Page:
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  • 1. Manzoor Ahmad, Dr. S. M. K. Quadri / International Journal of Engineering Research and Applications (IJERA) ISSN: 2248-9622 www.ijera.com Vol. 2, Issue4, July-August 2012, pp.1700-1703Efficient Dialogue Management Of A Spoken Dialogue System By Using Prosody Information Of The User Utterances Manzoor Ahmad*, Dr. S. M. K. Quadri** *(P.G. Department of Computer Science, University of Kashmir, Srinagar J&K-190006) ** (P.G. Department of Computer Science, University of Kashmir, Srinagar J&K-190006ABSTRACT Words used by a human while framing a (MPE) training [8], [9]), in large-margin techniquesresponse during the interaction with a software agent (such as large margin estimation [10], [11], largelike spoken dialogue system(SDS) has valuable margin hidden Markov model (HMM) [12], large-information as regards internal mental state of the margin MCE [13]–[15], and boosted MMI [16]), asuser is concerned. The users level of certainty about a well as in novel acoustic models (such as conditionalresponse could be judged by the prosody information random fields (CRFs) [17]–[19], hidden CRFs [20]structure. Prosody reveals Information about the ,[21] and segmental CRFs [22]) ,training denselycontext by highlighting information structure and connected, directed belief nets with many hiddenaspects of the speaker hearer relationship. Most often layers which learn a hierarchy of nonlinear featureit is observed that the speakers internal state is not detectors that can capture complex statistical patternsdepicted by the words he uses but by the tone of his in data [23]. There are many cases of experiences byutterance or facial expression of the user. This paper the users when the computers either do notuses PRATT a tool for speech analysis which uses 15 understand the intended meaning of the user evenacoustic features to determine the certainty of the after correctly recognizing the spoken utterances.responses of the user using the prosody information One of the reason may be that in a face to face humanwhich will actually aid the dialogue management conversation , there are contextual, audio and visualcomponent of the SDS in framing a better dialogue cues [1] which aid the knowledge requirements of thestrategy. users for the efficient communication as the users other than the contextual are able to sense the mood and tone of the user by which they come to knowKeywords - uncertainty handling , Prosody whether the speaker is certain or not. This is , absentinformation , spoken language understanding , in a dialogue between a computer and a humanmachine learning. because in many potential applications there is only audio input and no video input. If the SpokenI. INTRODUCTION Dialogue Systems are improved to use the prosodic Spoken language is an intuitive form of information from the spoken utterance they willinteraction between humans and computers. Spoken definitely benefit from the level of certainty of theLanguage Understand has been a challenge in the user [24] such as spoken tutorial dialoguedesign of the spoken dialogue system where the systems[25] , language learning systems [26] andintention of the speaker has to be identified from the voice search applications [27] . Our primary goal iswords used in his utterances. Typically a spoken to make use of prosodic information for aiding thedialogue system comprises a four main components dialogue manager in selecting the dialogue strategyan automatic speech recognition system (ASR) , for effective interaction and influencing the finalSpoken language understanding component (SLU) , outcome. Technically Prosody is defined as theDialogue manager (DM) and an Speech synthesis rhythm, stress, and intonation of speech which reflectsystem which converts the text to speech (TTS). various features such as emotional state of theSpoken Language understanding deals with speaker , the form of the utterance (statement,understanding the intent from the words of the question, or command , the presence of irony orspeakers utterances. The accuracy of the speech sarcasm, ; emphasis, contrast, and focus or otherrecognition system is questionable and researchers elements of language that may not be encoded byhave provided various solutions to the problem of grammar or choice of vocabulary Prosodicautomatic speech recognition which lagged behind information of an utterance can be used to determinehuman performance [2],[3] there have been some how certain a speaker is and hence the internal statenotable recent advances in discriminative training of mind [28] which can be used for tasks from[4]; e.g., maximum mutual information (MMI) detecting frustration[29] , to detecting flirtation [30]estimation [5], minimum classification error (MCE) and other intentions. The model proposed that usestraining [6], [7], and minimum phone error prosodic information to classify utterances has effectively colored the system responses in a travel 1700 | P a g e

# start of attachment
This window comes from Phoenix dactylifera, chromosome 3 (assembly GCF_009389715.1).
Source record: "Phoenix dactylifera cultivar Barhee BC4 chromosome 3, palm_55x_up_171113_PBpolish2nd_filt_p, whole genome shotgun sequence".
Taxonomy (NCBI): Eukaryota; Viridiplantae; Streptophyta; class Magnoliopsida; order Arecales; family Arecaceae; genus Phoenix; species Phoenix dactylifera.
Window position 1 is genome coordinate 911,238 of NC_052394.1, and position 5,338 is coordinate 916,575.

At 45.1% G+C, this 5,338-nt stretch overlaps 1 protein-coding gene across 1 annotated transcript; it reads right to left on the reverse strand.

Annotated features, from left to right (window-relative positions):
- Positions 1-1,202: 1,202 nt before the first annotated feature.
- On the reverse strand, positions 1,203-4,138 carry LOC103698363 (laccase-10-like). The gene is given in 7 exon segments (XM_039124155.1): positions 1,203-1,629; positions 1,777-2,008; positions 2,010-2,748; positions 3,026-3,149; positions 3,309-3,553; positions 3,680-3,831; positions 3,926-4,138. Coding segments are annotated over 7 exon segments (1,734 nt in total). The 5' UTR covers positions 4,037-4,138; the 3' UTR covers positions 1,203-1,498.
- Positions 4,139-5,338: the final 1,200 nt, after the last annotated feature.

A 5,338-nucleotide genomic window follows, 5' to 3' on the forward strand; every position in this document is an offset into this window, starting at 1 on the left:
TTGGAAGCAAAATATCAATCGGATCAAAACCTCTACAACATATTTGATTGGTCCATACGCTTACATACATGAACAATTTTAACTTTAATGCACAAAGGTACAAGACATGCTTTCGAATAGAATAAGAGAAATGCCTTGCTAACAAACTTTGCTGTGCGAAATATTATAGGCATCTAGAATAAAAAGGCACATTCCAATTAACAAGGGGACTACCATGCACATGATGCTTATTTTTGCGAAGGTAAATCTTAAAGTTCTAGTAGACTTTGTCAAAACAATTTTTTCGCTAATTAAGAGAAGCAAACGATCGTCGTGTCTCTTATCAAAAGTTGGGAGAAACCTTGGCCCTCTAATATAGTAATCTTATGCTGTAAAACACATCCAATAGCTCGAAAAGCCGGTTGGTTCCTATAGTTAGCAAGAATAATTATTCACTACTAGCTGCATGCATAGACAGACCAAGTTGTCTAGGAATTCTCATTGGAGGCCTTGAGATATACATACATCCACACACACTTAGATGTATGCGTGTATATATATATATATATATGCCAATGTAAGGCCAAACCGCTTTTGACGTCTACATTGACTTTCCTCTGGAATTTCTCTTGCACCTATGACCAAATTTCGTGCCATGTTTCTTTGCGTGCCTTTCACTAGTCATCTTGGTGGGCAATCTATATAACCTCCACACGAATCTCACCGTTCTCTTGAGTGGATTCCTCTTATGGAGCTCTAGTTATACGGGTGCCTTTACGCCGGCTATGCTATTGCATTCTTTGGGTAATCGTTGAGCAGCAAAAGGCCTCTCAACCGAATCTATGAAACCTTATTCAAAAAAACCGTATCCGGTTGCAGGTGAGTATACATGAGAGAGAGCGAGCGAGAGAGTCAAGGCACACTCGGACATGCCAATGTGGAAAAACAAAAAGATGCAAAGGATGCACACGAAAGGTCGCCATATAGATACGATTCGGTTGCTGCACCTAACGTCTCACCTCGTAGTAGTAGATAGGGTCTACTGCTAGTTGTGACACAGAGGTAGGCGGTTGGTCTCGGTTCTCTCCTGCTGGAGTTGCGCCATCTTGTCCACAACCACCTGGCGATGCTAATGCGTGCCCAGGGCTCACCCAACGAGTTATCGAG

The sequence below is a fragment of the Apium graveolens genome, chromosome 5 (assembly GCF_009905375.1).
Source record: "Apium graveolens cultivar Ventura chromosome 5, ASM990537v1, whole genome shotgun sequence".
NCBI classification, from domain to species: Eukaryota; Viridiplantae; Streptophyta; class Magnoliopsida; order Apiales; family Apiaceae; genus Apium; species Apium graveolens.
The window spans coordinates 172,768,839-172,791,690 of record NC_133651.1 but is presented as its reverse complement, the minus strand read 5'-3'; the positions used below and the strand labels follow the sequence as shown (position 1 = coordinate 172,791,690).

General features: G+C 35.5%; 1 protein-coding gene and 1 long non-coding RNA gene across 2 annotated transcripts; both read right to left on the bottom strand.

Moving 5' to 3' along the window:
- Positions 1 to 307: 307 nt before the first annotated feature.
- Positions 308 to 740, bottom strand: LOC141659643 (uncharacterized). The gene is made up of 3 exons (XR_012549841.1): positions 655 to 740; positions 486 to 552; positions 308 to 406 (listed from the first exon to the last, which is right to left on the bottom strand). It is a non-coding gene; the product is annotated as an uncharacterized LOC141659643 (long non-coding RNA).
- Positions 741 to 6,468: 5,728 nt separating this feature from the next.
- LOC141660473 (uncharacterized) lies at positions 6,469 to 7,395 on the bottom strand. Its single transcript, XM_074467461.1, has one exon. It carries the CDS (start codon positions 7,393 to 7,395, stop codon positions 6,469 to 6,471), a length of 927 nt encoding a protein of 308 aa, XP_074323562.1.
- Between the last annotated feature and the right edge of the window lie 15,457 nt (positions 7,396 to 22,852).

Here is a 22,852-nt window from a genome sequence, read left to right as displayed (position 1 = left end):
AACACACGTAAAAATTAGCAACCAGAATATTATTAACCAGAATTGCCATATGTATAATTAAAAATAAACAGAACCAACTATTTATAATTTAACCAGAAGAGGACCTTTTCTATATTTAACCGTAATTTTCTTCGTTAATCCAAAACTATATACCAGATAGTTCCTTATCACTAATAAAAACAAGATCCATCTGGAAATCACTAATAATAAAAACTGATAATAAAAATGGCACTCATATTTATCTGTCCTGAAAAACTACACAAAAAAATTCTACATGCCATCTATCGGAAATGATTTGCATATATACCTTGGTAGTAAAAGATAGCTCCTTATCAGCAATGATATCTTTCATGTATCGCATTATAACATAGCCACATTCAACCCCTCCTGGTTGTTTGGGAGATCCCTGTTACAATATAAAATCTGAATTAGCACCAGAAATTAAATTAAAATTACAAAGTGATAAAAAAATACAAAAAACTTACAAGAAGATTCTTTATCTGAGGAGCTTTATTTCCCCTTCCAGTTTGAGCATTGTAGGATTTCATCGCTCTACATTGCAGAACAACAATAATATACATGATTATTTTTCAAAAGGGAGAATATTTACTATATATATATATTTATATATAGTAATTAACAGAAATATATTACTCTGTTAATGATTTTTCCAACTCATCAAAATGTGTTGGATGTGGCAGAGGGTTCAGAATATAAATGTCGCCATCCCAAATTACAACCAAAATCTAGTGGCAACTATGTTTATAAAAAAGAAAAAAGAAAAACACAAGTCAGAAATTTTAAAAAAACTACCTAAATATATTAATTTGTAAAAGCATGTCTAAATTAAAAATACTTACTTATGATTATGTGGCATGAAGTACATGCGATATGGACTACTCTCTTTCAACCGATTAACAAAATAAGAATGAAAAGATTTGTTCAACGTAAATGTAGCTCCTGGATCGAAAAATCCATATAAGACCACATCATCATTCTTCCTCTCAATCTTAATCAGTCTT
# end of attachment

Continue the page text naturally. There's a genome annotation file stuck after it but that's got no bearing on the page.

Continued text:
• 2. Manzoor Ahmad, Dr. S. M. K. Quadri / International Journal of Engineering Research and Applications (IJERA) ISSN: 2248-9622 www.ijera.com Vol. 2, Issue4, July-August 2012, pp.1700-1703based information system and performed better than a III. PROSODY MODELtrivial non-prosodic baseline model. For the basic model we compute values forIn the context of human computer interaction , the 15 prosodic features as given in the table 1 for eachstudy of prosodic information has been aimed at utterance in the corpus of the travel data set usingextracting mood features in order to be able to PRATT ( a program for speech analysis anddynamically adapt a dialog strategy by the automatic synthesis) [ 34] and WAVESURFER for extractingSDS. the f0 contour. . Feature values are represented as zscores normalized by speaker . The temporalII. CORPUS AND CERTAINTY ANNOTATION. features like speaking rate , Total silence, Percent It is very important to understand that not silence, Speaking duration , Total duration are notonly what words are spoken by a speaker in his normalized.utterance but how the words are spoken along with No. of Featuresthe certainty factor can actually guide the dialogue featuresprocess between the machine and the user. Thespoken utterance may be perceived as uncertain , 6 Mean absolute slope(Hz) , minimum ,certain , neutral or mixed which helps the dialogue maximum and standard deviation,system to make a guess about the mental state of the relative position min f0 , relative positionuser about the utterance or about the concept about max f0 statistics of fundamentalwhich he is speaking about. In this paper we examine frequency (f0) Pitchmanifestations of a travel desk attendant and a touristcertainness as it is expressed within the context of a 4 Minimum , Maximum , Mean andspoken dialogue. Standard Deviation (RMS) , statistics of IntensityAGENT : How many days do you want me to plan your tour. 1 Ratio of voiced frames to total frames inTourist : Four to Five (UNCERTAIN) the speech signal as an approximation ofAGENT : Is it Four or Five days. speaking rateTOURIST : Five days (CERTAIN)AGENT : Would you like to visit snowy destination. 2 Total silence, Percent silence.TOURIST : Uh-uhh (NEUTRAL)Fig 1 . An annotated excerpt from the travel corpus. 2 Speaking duration , Total duration. A corpus of 100 travel related dialogs are Table 2 : Extracted and selected features.selected and after listening each sentence of the The set of features were selected in order totourist is labeled by an annotator with either certain be comparable with Liscombe et al [ 31] who usedor uncertain or neutral. The dialog were also lexically the same features along with turn related features forannotated based on the words used as certain , classifying uncertainty.uncertain and neutral. The percentage of sentenceswith certainty , uncertainty and neutral for theauditory and lexical conditions are shown in the IV. CLASSIFICATION RESULTStable 1. The features extracted are used as input variables to WEKA machine learning software which Condition Certain Uncertain Neutral built C4.5 decision tree models boosted using AdaBoost which iteratively builds weak models and Auditory 22.3% 18.4% 59.3% combines them to form a better model to predict the classification of unseen data. As an initial model we Lexical 12.1% 11.7% 76.2 train a single decision tree using the selected 15 features as listed in table 2. The model was evaluated Table 1 : Percentage of corpus with different over all the utterances of the corpus and it classifiedlevels of certainty , annotated by listening to the within the classification classes , certain , uncertainaudio of the dialog context and annotated based on and neutral with an accuracy of 64.23% as comparedthe lexical structure of the dialogues. to the non-prosodic model which had a an classification accuracy of 51.1% It was observed that 40.7% non-neutralcorpus could be decided as certain or uncertain based V. CONCLUSIONon the audio and the dialog context compared to the In human computer interaction , the23.8% based on the lexical information. As such we computer have to act human like so that other thanused the acoustic-prosody features for further the lexical information, computer should be able toinformation about the certainty or uncertainty. utilize the auditory and visual cues so that the users are responded in a manner which is based on their 1701 | P a g e